From the Vault: Report of the New Weapons Board Jan 17, 1944

report coverOn January 17, 1944, the US Secretary of War directed the formation of the New Weapons Board. The mission of the board was to: 1. Disseminate among the theaters information concerning successful solutions to problems encountered in the theaters; 2. Obtain advice concerning the performance and suitability of standard weapons and equipment now in use in the theaters and assist in on-the-spot corrections of defects; 3. Introduce and demonstrate in the theaters new standard weapons and equipment which are available but are not in the theaters and new items which may be available within the following eight months, and to determine the requirements for the various items and; 4. Assist in increasing the effective use of weapons and equipment now in theaters. The entire report can be downloaded in PDF form here.  

A good deal of the report deals with tanks and armored vehicles.  We have selected the parts of the report that focus on tanks and AFVs and have posted them below with comments.

We will start with the introduction page.  Of particular interest are the comments that “there should be a progressive increase in fire power, such as 90mm guns in the T20 series tanks…and 90mm and 105mm guns in self-propelled mounts.

conclusions

Several pages later the conclusions section comes around to the topic of “automotive” weapons systems.  It is interesting to note that the primary demand regarding the M4 is for the 76mm gun.  Also, it is noted that replacement of the M4 or M4A1 with the M4A3 is not considered worth the retraining involved for units already familiar with the radial engine version of the vehicle.  It is also noted that the M10 tank destroyer is popular with crews and that they do not want to replace it with the M18 (T-70) hellcat, but that they would be receptive to receiving the 90mm armed M36 (T-71)

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On page 13 of the report in the “special topics” chapter, there is a paragraph concerning tanks.  Once again, it is emphasized that the primary consideration US tankers have in regards to their equipment is that they want more firepower. They note that “the fact that the M4 is the outstanding tank of the war to date should not deter us from giving them [the troops] a better one, especially when a tremendous improvement in battle efficiency may be attained.”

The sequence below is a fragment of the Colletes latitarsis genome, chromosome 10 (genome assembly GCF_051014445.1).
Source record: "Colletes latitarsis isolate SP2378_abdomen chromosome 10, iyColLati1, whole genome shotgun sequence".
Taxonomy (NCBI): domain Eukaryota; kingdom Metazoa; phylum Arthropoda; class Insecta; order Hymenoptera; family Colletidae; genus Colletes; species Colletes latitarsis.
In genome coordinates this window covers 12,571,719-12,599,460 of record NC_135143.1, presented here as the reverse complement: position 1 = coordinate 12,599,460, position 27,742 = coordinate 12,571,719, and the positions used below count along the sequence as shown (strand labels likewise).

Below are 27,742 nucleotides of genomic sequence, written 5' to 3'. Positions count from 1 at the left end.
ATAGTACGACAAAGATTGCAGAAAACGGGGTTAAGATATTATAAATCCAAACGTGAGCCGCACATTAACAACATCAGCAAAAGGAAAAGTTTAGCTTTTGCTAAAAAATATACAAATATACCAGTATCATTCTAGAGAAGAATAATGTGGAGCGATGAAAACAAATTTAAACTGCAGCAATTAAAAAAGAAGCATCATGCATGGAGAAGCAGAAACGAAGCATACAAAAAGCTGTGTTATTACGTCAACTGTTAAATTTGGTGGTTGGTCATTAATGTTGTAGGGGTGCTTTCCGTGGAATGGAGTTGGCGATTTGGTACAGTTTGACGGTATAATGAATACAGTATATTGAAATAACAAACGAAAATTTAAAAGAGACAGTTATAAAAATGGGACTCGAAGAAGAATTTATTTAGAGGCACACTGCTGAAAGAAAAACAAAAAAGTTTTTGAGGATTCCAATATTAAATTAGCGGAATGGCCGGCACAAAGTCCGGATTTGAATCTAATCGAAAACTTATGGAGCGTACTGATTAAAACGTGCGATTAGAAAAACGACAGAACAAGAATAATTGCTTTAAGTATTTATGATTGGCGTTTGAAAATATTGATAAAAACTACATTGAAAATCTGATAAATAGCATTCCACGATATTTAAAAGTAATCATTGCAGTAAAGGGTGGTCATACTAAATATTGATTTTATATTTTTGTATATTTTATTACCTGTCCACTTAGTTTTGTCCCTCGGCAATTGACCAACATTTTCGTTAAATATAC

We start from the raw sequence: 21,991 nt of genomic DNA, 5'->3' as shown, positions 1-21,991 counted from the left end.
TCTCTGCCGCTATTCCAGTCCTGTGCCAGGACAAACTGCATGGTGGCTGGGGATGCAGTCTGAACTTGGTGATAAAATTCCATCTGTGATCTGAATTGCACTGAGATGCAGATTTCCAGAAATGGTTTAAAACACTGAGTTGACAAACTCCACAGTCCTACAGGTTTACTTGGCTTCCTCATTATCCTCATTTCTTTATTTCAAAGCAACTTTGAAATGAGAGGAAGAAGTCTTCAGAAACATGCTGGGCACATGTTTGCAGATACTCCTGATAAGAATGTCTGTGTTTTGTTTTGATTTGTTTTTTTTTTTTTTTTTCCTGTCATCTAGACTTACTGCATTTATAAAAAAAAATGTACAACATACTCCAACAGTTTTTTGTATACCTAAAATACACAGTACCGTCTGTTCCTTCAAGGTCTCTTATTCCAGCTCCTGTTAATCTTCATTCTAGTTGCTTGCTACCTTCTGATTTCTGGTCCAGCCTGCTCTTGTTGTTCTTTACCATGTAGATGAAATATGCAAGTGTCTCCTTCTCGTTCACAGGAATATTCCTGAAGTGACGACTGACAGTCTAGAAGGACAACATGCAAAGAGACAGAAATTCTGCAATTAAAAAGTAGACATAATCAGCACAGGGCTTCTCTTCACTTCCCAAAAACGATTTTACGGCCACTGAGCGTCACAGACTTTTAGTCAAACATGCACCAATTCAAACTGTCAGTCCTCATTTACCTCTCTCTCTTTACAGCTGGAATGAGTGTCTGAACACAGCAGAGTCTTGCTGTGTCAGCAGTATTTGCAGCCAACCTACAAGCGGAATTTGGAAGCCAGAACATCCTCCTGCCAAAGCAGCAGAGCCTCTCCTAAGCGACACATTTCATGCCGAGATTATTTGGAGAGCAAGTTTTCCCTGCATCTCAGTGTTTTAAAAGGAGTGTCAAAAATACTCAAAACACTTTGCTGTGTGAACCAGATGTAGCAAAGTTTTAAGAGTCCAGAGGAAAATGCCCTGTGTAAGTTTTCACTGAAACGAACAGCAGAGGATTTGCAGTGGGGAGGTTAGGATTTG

Special weapons

Next is a section on page 22 with more notes concerning “Automotive Equipment.”  Again, it is emphasized that the 76mm armed M4 (M4E6) was highly desired although “the exact number desired had not yet been determined and was awaiting General Eisenhower’s decision.”  It is also mentioned that there have been no requests to replace the M10 with the M18.

ordnance

Next we skip to page 40 in the report.  This is the “ground forces” chapter of the report and has three pages relating to tanks and armored vehicles.  The first paragraph points out that the major cause of tank casualties have been due to German 75mm PaK 40 guns.

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The next page of this section of the report lists a series of improvements desired for the M4 tank, including a 76mm gun, improved suspension and tracks, a more powerful diesel engine and better fire control equipment.  There is also a brief section on the British 17 pounder gun, noting that while it’s installation on the M10 appears to be entirely practical, its installation into the Sherman tank results in a very crowded turret and unfavorable radio storage.

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The final and longest section of the report relating to tanks and armored vehicles starts on page 49 of the “Ordnance” chapter.  It starts with a couple paragraphs on SPG artillery and the M10.

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The report goes back to the topic of tanks on page 56.  It is noted that the troops have found the tracks to be the most serious deficiency of the vehicle in the Italian campaign.  The suspension is reported as being satisfactory.  Engines are described as good although more power is desired.  The desire for a 76mm gun in the M4 is repeated, as are requests for improved fire control equipment.  Ammo storage is deemed unsatisfactory and the need for a turret basket is regarded as not as important as previously considered.  Better protection of the transmission and final drive housing is requested.  It is noted that more than 60% of disabling hits on the vehicle are in this area.

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One page 64 of this section is a more detailed evaluation of the British 17 pounder gun. In regards to the firefly, it is noted that “from the standpoint of crew comfort and efficiency, this gun cannot be considered a good installation: however, it is no more overcrowded than certain other British installations.”

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